EX: I’m going to a meeting in five minutes.
EX: At that point — wherever you are in this mission of repentance—
EX: Or, self-satisfying importance—
ME: I understand.
EX: I’m walking away.
EX: Mid — stupid-thought out of your mouth — I’m walking away.
ME: You are very successful.
EX: That’s right.
ME: What do you do.
EX: I work for the Western Costume Company.
ME: What is that.
EX: A costume company that supplies wardrobes for films, television, and stage.
ME: It’s in Hollywood.
ME: Do you see famous people.
ME: Famous actors?
ME: Can you name a—
EX: Daniel Day Lewis, Michael Douglas, Emma Stone, Jim Carrey.
ME: Remember when you wanted to be an actor?
EX: I do. Wish you wouldn’t say it like that.
EX: I studied it in University.
ME: Where did you go? Esper?
ME: Right. The Method. I thought you were very good.
EX: Thank you.
ME: You were really good in Othello.
EX: I wasn’t in Othello.
ME: Weren’t you—
EX: I auditioned for Emilia; I wound up doing costumes.
ME: Who played Emilia?
ME: That’s right. I dated her.
EX: You did.
ME: She’s doing very well right now.
ME: How did you know her?
EX: She was my roommate.
ME: Shit, that’s right.
ME: Still speak to her?
ME: Did that production spark the flame for doing wardrobe full time?
EX: I wasn’t getting hired as an actor.
ME: I like your ring.
EX: You remember it?
ME: Did I give that to you?
EX: No, my grandmother gave it to me.
ME: It’s beautiful.
EX: You tried to barter with our pot dealer cause you were too tired to go to the ATM.
ME: Are you happy now with doing wardrobes?
EX: People trust me with hundreds of thousands of dollars; I have three assistants, and manage over thirty employees. It feels good to be respected by people I respect.
ME: What is something someone said to you recently that made you feel great?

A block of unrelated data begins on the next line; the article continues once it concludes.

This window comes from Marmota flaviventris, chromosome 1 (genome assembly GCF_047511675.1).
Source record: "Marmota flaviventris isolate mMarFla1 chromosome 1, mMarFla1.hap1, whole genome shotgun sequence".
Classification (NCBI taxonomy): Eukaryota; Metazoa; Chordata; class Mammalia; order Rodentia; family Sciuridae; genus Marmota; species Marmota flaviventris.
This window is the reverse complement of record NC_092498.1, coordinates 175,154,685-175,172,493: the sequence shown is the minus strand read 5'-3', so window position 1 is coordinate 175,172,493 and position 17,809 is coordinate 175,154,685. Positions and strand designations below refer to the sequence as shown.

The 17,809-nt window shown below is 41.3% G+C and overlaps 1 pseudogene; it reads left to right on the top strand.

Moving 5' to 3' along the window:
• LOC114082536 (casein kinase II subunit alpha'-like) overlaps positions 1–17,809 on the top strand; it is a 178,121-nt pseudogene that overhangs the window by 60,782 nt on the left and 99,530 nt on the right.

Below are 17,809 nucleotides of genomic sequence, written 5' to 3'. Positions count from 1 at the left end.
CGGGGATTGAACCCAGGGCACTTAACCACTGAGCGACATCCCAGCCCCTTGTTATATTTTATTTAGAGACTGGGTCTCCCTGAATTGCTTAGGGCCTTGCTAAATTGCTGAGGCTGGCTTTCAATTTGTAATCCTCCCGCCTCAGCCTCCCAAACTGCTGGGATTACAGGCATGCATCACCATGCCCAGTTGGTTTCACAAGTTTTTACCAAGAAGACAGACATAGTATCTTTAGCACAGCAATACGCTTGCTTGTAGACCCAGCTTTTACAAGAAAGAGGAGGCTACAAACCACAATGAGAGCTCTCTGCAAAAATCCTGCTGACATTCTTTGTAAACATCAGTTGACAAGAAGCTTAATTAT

EX: Um. Someone said I have a good eye for contrast.
ME: Not that eye.
ME: When you used to get really upset, that eye would shoot up — suddenly look over my shoulder.
ME: And I was always looking behind me.
ME: To where you were looking.
ME: “Where is she looking?”
EX: Uh-huh. Where do you work? Where are you working now?
ME: I just finished a play—
EX: Are you in one now?
EX: So you’re unemployed.
EX: What are you—
EX: Are you happy?
ME: Definitely. It’s a great restaurant.
EX: What’s it called?
ME: Chi-chi Rodriguez It’s a taco bar.
EX: Never heard of it.
ME: It’s not a chain. We buy, and source locally.
EX: Where is that?
ME: In Connecticut — it’s a really—
EX: Where in Connecticut?
ME: Stamford, it’s a wealthy area. Affluent, and—
EX: Downtown? By the water? Near the—
ME: Strip mall.
ME: It’s in a strip mall, and there’s a Starbucks on the corner.
ME: Really nice people, and the line is so fast.
EX: At your restaurant?
ME: No, the Starbucks.
ME: Busy like Brooklyn.
ME: Still Starbucks.
EX: Brooklyn. Where we met.
ME: That’s right.
EX: Where did we meet.
ME: How… how have I helped you reach your goals?
EX: You haven’t.
ME: By teaching, or as an example—
ME: They say everyone is a lesson—
EX: I take that back. You taught me not to open my heart. You helped me realize I shouldn’t count on anyone. You made me realize how unfortunate it is to never orgasm.
ME: What movies have you costumed?
EX: Marie Antionnette, The English Patient, Life is Beautiful.
ME: I love that movie.
ME: Life is Beautiful.
EX: Me, too.
ME: That scene.
ME: Where he’s in the opera and—
EX: Everyone in the audience is watching the stage.
ME: But he’s looking to the right.
EX: Staring at this woman he’s enamored with—
EX: I think we saw that together.
ME: I know we did. You snuck in Doritos.
EX: You gave me your cardigan.
ME: Really cold in that theatre.
EX: Chelsea theatre? The coldest.